A semantic poetic moment
Posted by daen on Sat, 07/24/2004 - 12:18pm.
Do you really mean "call him something silly" or "name him something silly?" If the latter, I worry for you.

What you call a cat, as long as it's in the privacy of your own home, is up to you.
What you name a cat is of entirely more import.
I can do no better than to quote TS Eliot on this important point.

On the Naming of Cats
The Naming of Cats is a difficult matter,
It isn't one of your holiday games:
You may think at first that I'm as mad as a hatter
When I tell you a cat must have THREE DIFFERENT NAMES
First of all, there's the name that the family uses daily,
Such as Peter, Augustus, Alonzo or James,
Such as Victor or Jonathan, George or Bill Bailey --
All of them sensible everyday names.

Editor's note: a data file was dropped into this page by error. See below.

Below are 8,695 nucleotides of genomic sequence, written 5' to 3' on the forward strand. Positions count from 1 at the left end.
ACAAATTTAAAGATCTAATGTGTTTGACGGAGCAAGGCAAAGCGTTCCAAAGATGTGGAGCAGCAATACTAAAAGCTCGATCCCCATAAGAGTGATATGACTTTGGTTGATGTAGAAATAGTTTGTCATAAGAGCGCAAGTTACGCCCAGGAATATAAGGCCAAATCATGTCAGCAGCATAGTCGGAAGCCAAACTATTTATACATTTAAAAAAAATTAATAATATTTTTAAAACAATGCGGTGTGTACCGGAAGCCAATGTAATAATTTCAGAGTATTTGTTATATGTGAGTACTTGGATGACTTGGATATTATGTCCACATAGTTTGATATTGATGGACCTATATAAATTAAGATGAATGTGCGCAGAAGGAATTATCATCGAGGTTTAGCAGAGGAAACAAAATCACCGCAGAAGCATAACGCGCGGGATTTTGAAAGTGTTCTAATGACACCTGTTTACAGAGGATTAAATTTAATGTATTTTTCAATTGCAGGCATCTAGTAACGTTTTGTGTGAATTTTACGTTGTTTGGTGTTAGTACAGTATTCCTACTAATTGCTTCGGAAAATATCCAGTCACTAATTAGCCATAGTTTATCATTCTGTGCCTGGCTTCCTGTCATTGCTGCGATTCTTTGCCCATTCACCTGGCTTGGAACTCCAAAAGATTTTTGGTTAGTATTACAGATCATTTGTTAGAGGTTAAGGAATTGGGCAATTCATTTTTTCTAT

There are fancier names if you think they sound sweeter,
Some for the gentlemen, some for the dames:
Such as Plato, Admetus, Electra, Demeter --
But all of them sensible everyday names.
But I tell you, a cat needs a name that's particular,
A name that's peculiar, and more dignifed,
Else how can he keep up his tail perpendicular,
Or spread out his wiskers, or cherish pride?
Of names of this kind, can I give you a quorum,
Such as Munkustrap, Quaxo, or Coricopat,
Such as Bombalurina, or else Jellyorum --
Names that never belong to more than one cat.
But above and beyond there's still one name left over,
And that is the name you will never guess:
The name that no human research can discover --
But THE CAT HIMSELF KNOWS, and will never confess.
When you notice a cat in profound meditaion,
The reason, I tell you, is always the same:
His mind is engaged in a rapt contemplation
Of the thought, of the thought, of the thought of his name:
His ineffable effable
Deep and inscrutable singular name.
Your name:
Anne Onymous
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